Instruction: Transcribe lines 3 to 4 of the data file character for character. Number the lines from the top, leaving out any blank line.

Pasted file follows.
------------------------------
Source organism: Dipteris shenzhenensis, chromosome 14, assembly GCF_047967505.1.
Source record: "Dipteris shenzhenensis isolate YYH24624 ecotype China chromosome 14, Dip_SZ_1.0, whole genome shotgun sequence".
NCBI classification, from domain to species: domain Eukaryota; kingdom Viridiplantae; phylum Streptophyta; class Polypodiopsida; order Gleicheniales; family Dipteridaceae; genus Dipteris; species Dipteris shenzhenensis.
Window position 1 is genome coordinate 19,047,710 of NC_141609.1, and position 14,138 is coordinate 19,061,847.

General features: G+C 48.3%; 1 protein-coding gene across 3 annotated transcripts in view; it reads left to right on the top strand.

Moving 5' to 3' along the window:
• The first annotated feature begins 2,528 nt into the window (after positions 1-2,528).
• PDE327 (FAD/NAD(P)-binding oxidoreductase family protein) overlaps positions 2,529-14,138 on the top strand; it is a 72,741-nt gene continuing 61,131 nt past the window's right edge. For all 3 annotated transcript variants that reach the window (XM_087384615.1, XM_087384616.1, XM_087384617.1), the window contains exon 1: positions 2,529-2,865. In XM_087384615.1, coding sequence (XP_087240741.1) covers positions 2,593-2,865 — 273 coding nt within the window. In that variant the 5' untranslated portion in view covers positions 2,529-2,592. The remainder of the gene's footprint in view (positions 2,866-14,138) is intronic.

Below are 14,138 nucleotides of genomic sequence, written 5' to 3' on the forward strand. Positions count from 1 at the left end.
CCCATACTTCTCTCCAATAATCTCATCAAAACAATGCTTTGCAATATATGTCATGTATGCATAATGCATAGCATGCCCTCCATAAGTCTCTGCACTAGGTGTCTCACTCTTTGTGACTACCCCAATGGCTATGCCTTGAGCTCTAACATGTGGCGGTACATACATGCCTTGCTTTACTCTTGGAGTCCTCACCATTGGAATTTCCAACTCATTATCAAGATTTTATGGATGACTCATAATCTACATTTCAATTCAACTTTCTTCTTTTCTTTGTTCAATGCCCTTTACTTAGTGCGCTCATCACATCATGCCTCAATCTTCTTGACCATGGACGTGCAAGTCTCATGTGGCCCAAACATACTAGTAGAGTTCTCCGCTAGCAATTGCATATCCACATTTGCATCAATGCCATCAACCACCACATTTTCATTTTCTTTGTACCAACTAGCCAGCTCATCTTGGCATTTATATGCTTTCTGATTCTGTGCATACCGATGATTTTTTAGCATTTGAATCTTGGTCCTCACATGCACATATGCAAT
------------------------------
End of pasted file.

NCBI classification, from domain to species: domain Eukaryota; kingdom Viridiplantae; phylum Streptophyta; class Polypodiopsida; order Gleicheniales; family Dipteridaceae; genus Dipteris; species Dipteris shenzhenensis.
Window position 1 is genome coordinate 19,047,710 of NC_141609.1, and position 14,138 is coordinate 19,061,847.